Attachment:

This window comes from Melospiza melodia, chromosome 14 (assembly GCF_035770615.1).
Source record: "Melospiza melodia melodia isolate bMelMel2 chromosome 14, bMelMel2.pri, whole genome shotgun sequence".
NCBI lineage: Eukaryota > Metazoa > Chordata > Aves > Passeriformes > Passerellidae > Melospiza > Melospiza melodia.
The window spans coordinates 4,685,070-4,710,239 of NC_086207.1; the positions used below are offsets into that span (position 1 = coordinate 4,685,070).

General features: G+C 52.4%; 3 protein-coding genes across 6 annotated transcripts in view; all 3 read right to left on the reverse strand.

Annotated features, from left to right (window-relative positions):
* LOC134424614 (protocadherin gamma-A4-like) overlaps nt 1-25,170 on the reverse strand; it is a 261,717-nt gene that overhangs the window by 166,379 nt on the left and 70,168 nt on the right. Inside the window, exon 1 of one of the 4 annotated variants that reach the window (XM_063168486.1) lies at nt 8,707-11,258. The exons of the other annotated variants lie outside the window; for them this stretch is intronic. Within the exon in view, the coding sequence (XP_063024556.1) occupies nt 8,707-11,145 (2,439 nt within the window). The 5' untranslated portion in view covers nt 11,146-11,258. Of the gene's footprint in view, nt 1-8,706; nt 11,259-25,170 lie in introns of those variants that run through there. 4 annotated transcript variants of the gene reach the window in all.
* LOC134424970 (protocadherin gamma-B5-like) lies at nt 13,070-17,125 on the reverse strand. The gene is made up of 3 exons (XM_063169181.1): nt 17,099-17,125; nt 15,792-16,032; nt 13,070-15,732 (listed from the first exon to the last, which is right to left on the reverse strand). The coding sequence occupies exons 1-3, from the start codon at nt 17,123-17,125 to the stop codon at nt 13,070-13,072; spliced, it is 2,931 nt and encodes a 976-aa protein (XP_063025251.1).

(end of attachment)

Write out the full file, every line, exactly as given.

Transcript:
This window comes from Melospiza melodia, chromosome 14 (assembly GCF_035770615.1).
Source record: "Melospiza melodia melodia isolate bMelMel2 chromosome 14, bMelMel2.pri, whole genome shotgun sequence".
NCBI lineage: Eukaryota > Metazoa > Chordata > Aves > Passeriformes > Passerellidae > Melospiza > Melospiza melodia.
The window spans coordinates 4,685,070-4,710,239 of NC_086207.1; the positions used below are offsets into that span (position 1 = coordinate 4,685,070).

General features: G+C 52.4%; 3 protein-coding genes across 6 annotated transcripts in view; all 3 read right to left on the reverse strand.

Annotated features, from left to right (window-relative positions):
* LOC134424614 (protocadherin gamma-A4-like) overlaps nt 1-25,170 on the reverse strand; it is a 261,717-nt gene that overhangs the window by 166,379 nt on the left and 70,168 nt on the right. Inside the window, exon 1 of one of the 4 annotated variants that reach the window (XM_063168486.1) lies at nt 8,707-11,258. The exons of the other annotated variants lie outside the window; for them this stretch is intronic. Within the exon in view, the coding sequence (XP_063024556.1) occupies nt 8,707-11,145 (2,439 nt within the window). The 5' untranslated portion in view covers nt 11,146-11,258. Of the gene's footprint in view, nt 1-8,706; nt 11,259-25,170 lie in introns of those variants that run through there. 4 annotated transcript variants of the gene reach the window in all.
* LOC134424970 (protocadherin gamma-B5-like) lies at nt 13,070-17,125 on the reverse strand. The gene is made up of 3 exons (XM_063169181.1): nt 17,099-17,125; nt 15,792-16,032; nt 13,070-15,732 (listed from the first exon to the last, which is right to left on the reverse strand). The coding sequence occupies exons 1-3, from the start codon at nt 17,123-17,125 to the stop codon at nt 13,070-13,072; spliced, it is 2,931 nt and encodes a 976-aa protein (XP_063025251.1).